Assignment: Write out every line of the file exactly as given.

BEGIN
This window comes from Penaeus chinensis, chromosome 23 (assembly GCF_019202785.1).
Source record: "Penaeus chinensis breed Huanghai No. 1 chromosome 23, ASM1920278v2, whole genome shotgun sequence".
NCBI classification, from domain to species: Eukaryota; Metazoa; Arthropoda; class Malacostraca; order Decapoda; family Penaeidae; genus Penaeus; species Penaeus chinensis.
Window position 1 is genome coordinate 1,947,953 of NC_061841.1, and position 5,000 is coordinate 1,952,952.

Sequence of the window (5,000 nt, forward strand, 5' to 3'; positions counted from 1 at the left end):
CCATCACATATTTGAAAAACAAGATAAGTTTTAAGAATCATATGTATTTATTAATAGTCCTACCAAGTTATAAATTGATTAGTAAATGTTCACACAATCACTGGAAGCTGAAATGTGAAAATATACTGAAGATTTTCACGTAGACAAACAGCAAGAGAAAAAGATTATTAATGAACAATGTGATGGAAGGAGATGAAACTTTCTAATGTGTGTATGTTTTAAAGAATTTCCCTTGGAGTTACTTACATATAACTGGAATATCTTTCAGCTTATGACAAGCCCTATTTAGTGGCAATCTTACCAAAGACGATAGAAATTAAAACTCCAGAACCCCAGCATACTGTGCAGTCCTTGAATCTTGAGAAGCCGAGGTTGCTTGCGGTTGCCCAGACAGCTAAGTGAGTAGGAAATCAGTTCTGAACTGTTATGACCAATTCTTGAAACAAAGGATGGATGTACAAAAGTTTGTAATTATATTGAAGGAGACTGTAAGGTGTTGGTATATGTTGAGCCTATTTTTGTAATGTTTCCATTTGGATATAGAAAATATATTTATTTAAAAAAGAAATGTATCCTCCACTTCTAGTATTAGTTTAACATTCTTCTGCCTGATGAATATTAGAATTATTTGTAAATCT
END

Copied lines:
This window comes from Penaeus chinensis, chromosome 23 (assembly GCF_019202785.1).
Source record: "Penaeus chinensis breed Huanghai No. 1 chromosome 23, ASM1920278v2, whole genome shotgun sequence".
NCBI classification, from domain to species: Eukaryota; Metazoa; Arthropoda; class Malacostraca; order Decapoda; family Penaeidae; genus Penaeus; species Penaeus chinensis.
Window position 1 is genome coordinate 1,947,953 of NC_061841.1, and position 5,000 is coordinate 1,952,952.

Sequence of the window (5,000 nt, forward strand, 5' to 3'; positions counted from 1 at the left end):
CCATCACATATTTGAAAAACAAGATAAGTTTTAAGAATCATATGTATTTATTAATAGTCCTACCAAGTTATAAATTGATTAGTAAATGTTCACACAATCACTGGAAGCTGAAATGTGAAAATATACTGAAGATTTTCACGTAGACAAACAGCAAGAGAAAAAGATTATTAATGAACAATGTGATGGAAGGAGATGAAACTTTCTAATGTGTGTATGTTTTAAAGAATTTCCCTTGGAGTTACTTACATATAACTGGAATATCTTTCAGCTTATGACAAGCCCTATTTAGTGGCAATCTTACCAAAGACGATAGAAATTAAAACTCCAGAACCCCAGCATACTGTGCAGTCCTTGAATCTTGAGAAGCCGAGGTTGCTTGCGGTTGCCCAGACAGCTAAGTGAGTAGGAAATCAGTTCTGAACTGTTATGACCAATTCTTGAAACAAAGGATGGATGTACAAAAGTTTGTAATTATATTGAAGGAGACTGTAAGGTGTTGGTATATGTTGAGCCTATTTTTGTAATGTTTCCATTTGGATATAGAAAATATATTTATTTAAAAAAGAAATGTATCCTCCACTTCTAGTATTAGTTTAACATTCTTCTGCCTGATGAATATTAGAATTATTTGTAAATCT